way to Asheville, N.C., that night, but each and every one of them certainly got their money’s worth and more. Opening with nothing short of an epic “Triple Wide,” the band follows with a somewhat short (5:13) “13 Days,” and a “Tribute to Spinal Shaft” that will certainly blow your brains to smithereens. A solid “Water” and a technically phenomenal “Mulche’s Odyssey” round out the first set. The second set opens with a rocking rendition of Genesis’ “Abacab.” After that, a 33 minute “Der Bluten Kat” that will keep you entertained half the way to Sioux Falls. After a flawless “2nd Self,” the band closes out the night with an immense(21:28) “Hurt Bird Bath” and an extremely heavy “Phil’s Farm” with the coolest Bluegrass-Prog Metal you’re ever going to hear in the middle of it. This show is most definitely a treasure chest, and amidst all the precious stones, gold coins, and various other treasures, the version of “Der Bluten Kat” that Umphrey’s put forth for this show is the kind of treasure that the Goonies left for One-Eyed Willie at the end of the movie. With a couple of clicks and a little bit of down time, you will understand what I’m getting at, so hop on to the inter-web you kids are using and get this show! Tasty listening.


PLU 09’09

Toma Un Viajecito
by Kaleb Kroger


o say that the past three months of my life have been exciting, or great, or whatever other adjective you want to use would be an understatement. It’s a touch difficult for me to convert priceless and unique memories and experiences into tangible words on a piece of paper, but nonetheless I’ll try. I’ll try because I feel it’s important for you to know about the remarkable time I spent in Guatemala and Colombia this past summer. Six weeks in Guatemala is a stretch for some people. Throw in another six weeks in Colombia, and it’s just simply too much. There were times when I felt like leaving both countries weeks before my scheduled departure, but I’m thankful I remained. I would always get homesick midway through the third week in either country, after the novelty wore off. Thank God I was dependent on getting college credits in Guatemala and too poor to ever try and change my ticket back home from Colombia. I’m glad I stayed though, because after some insightful introspection I learned that I was physically and mentally capable of living abroad for significant periods of time. As someone who desires to work abroad as part of a career with the US State Department, it was good to realize that I have this capacity sooner rather than later. My previous international trip to Ireland a few years ago was only for twenty days, and I was surrounded by family and friends the entire time. In contrast, I went to Guatemala only really knowing one other person on the trip, and I went to Colombia by myself to work with a Roman Catholic missionary order called the Messengers of Peace. In Guatemala I spent roughly one hundred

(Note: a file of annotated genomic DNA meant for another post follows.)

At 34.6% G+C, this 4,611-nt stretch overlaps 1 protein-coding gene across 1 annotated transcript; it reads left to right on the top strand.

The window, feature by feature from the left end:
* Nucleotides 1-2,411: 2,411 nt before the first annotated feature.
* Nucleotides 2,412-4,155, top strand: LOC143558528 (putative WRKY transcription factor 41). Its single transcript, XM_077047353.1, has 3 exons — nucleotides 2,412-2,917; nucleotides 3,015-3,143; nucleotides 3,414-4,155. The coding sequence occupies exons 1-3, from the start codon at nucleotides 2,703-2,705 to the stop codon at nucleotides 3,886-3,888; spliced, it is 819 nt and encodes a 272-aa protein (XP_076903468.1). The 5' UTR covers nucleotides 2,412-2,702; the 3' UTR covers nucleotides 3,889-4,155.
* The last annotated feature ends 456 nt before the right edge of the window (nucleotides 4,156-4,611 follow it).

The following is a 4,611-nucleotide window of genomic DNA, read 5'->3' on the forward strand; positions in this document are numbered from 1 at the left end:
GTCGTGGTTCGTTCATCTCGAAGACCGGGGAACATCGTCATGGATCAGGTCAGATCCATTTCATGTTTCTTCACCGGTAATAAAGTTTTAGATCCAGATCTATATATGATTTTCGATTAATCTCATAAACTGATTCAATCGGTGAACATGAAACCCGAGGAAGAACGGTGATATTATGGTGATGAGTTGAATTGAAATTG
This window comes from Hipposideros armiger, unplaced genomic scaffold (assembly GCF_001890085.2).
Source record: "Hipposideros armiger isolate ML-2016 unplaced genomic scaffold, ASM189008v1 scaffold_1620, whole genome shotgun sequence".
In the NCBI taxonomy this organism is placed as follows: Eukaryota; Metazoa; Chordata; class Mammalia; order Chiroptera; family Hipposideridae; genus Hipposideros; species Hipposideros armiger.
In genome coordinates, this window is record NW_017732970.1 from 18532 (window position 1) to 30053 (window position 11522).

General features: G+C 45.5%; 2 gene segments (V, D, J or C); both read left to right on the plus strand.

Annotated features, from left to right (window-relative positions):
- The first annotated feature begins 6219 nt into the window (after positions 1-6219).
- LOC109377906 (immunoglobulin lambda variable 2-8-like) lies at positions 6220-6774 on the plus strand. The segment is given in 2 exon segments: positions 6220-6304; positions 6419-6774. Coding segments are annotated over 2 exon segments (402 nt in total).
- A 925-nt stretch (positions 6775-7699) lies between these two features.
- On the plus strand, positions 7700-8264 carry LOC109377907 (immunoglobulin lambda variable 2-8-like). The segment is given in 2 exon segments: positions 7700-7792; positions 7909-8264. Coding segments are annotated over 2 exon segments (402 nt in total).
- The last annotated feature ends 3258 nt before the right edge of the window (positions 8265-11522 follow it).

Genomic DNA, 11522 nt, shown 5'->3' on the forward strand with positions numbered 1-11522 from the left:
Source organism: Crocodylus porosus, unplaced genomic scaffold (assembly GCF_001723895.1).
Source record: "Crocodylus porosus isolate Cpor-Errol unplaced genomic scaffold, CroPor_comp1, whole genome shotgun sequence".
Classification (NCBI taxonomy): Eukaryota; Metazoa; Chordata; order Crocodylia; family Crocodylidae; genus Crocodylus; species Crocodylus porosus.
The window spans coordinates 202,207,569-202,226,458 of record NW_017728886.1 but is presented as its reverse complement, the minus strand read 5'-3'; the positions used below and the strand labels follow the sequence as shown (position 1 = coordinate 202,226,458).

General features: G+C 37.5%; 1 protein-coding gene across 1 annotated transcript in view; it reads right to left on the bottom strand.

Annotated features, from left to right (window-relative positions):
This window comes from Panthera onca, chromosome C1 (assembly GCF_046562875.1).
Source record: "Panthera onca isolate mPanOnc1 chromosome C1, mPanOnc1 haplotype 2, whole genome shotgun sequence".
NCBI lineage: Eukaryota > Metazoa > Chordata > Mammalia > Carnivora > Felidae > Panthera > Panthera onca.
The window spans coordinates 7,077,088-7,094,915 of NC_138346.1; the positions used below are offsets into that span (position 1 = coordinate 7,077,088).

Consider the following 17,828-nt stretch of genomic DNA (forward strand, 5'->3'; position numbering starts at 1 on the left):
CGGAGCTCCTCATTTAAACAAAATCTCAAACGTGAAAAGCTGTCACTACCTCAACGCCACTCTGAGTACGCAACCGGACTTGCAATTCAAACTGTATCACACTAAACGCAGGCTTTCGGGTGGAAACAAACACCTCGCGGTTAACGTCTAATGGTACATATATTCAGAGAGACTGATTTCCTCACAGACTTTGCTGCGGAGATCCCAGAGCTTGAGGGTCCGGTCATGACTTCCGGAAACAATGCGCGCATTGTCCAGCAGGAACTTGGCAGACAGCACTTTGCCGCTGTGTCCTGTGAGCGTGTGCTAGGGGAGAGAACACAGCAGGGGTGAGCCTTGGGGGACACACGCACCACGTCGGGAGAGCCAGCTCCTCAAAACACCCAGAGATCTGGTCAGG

hours in a classroom, one on one with a local Guatemalan teacher. On the weekends our group from SDSU would usually take little trips to go climb volcanoes or visit markets. I didn’t do much sight-seeing in Colombia, however; I spent my time there working and living with a priest and a religious community, serving the poor, working with children, and translating for mission groups that came from the USA. I did make plenty of friends while in both countries, but those friendships were only fortified after a few lonely weeks had passed. Those friendships, both with locals and with my fellow compatriots, are what enabled me to cope with being a few thousand miles from home. I’ve noticed with these trips abroad that anytime a group of people endure something together, something out of the ordinary, strong bonds are begotten. You may be thinking about how exotic and exciting my summer must have been, and I can definitively say that it was both, but undoubtedly my time in Guatemala and Colombia are not defined by having done extraordinary or exotic things. Yes, I climbed a few mountains and volcanoes, relaxed in natural thermal springs and spas and toured ancient Mayan ruins. I won’t fail to mention the awe-inspiring landscapes either, like watching the sunset on Lake Atitlán, one of the biggest and most beautiful lakes in the world. Colombia too, situated in the middle of the northern Andes, is home to some of the most magnificent scenery I’ve ever experienced. What made these excursions worthwhile and memorable though, were not the breath-taking views of Lake Atitlán from the burrito shop in San Pedro or the nine-million-person city of